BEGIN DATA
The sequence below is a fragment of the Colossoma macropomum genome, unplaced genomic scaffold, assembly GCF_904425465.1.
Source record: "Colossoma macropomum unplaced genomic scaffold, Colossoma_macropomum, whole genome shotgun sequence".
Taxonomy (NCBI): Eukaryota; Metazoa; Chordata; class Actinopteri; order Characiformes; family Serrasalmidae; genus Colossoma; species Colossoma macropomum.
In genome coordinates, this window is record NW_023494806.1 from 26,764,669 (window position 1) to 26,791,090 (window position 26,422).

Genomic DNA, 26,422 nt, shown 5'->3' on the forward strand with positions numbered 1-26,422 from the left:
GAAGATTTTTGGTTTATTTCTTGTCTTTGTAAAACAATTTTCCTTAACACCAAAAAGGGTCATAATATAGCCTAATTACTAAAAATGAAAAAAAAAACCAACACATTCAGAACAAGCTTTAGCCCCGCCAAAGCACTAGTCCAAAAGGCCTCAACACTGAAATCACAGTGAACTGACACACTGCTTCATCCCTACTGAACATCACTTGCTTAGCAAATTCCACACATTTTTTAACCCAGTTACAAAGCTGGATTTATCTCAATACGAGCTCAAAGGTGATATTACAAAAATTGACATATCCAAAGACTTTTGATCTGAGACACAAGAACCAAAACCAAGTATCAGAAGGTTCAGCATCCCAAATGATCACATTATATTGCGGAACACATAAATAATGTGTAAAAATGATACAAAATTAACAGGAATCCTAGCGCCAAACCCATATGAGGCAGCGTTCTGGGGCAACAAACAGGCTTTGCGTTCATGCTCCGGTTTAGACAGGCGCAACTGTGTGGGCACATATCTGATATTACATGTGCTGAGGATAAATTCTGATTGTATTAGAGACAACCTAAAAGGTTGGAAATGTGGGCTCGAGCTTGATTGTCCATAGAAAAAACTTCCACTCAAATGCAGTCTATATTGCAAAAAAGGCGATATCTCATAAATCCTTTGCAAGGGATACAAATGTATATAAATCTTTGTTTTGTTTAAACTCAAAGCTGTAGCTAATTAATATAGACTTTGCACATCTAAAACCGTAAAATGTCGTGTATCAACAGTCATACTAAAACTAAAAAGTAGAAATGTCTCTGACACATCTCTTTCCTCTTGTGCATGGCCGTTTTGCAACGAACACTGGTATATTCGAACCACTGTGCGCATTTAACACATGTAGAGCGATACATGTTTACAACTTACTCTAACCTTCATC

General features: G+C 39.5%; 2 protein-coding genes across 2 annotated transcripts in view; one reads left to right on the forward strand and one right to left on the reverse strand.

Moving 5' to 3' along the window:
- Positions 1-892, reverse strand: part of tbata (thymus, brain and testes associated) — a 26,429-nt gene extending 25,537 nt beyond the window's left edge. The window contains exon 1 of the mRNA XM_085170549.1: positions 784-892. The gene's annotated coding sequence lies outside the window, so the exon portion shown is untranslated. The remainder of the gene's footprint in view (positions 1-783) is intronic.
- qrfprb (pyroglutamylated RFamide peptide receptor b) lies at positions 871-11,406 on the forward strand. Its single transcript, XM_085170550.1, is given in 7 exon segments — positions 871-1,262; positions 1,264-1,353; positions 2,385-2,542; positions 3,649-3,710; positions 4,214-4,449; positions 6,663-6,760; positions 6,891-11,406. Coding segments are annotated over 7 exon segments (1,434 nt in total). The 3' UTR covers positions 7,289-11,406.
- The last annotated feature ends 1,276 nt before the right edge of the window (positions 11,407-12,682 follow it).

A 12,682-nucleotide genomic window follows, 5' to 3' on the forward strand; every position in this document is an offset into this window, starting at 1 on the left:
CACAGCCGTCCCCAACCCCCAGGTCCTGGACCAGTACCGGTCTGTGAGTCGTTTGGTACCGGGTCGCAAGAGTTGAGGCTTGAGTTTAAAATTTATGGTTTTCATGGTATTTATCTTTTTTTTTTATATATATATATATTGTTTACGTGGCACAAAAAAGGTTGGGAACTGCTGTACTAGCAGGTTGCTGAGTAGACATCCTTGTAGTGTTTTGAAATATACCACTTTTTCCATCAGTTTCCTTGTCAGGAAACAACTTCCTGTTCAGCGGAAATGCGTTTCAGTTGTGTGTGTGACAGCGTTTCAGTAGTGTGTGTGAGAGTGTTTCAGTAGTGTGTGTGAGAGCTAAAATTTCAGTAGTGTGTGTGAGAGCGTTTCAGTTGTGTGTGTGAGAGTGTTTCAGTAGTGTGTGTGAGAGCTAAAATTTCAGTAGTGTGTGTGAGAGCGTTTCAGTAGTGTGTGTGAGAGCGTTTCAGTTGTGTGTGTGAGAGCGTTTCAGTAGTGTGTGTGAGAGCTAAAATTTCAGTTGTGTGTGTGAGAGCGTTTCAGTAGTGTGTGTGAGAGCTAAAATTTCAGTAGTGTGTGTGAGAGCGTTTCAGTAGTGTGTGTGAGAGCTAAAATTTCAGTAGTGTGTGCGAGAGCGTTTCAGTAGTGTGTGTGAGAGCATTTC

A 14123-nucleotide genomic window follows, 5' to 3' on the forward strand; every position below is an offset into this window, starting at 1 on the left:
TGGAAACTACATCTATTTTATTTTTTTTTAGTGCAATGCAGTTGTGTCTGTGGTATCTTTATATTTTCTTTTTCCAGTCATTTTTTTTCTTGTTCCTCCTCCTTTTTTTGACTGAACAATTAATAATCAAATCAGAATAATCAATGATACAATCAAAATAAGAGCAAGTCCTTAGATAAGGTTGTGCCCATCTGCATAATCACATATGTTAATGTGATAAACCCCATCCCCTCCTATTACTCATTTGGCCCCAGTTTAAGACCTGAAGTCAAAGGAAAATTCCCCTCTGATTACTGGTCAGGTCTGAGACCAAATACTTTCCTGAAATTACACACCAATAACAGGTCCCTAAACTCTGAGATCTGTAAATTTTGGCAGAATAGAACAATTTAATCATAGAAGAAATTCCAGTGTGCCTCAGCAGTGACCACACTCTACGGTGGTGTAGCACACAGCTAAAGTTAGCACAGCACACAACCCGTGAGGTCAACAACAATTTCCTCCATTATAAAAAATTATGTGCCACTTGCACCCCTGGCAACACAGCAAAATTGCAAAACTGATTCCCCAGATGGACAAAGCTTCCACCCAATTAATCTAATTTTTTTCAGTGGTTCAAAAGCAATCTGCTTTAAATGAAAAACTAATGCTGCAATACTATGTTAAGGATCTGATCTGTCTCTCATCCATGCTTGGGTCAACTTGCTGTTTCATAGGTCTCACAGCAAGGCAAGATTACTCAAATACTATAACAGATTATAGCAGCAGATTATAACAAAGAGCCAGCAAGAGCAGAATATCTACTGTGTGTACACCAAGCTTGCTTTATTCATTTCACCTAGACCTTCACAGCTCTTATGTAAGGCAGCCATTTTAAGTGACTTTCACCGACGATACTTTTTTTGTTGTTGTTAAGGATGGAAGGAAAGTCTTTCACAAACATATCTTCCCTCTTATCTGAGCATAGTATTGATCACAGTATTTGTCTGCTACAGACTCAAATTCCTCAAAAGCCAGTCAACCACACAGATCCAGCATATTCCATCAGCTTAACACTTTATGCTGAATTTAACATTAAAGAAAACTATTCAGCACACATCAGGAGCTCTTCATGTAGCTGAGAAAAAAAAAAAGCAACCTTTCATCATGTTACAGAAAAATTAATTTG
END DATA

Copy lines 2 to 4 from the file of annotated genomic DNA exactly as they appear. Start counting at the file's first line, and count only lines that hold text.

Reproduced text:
Source record: "Colossoma macropomum unplaced genomic scaffold, Colossoma_macropomum, whole genome shotgun sequence".
Taxonomy (NCBI): Eukaryota; Metazoa; Chordata; class Actinopteri; order Characiformes; family Serrasalmidae; genus Colossoma; species Colossoma macropomum.
In genome coordinates, this window is record NW_023494806.1 from 26,764,669 (window position 1) to 26,791,090 (window position 26,422).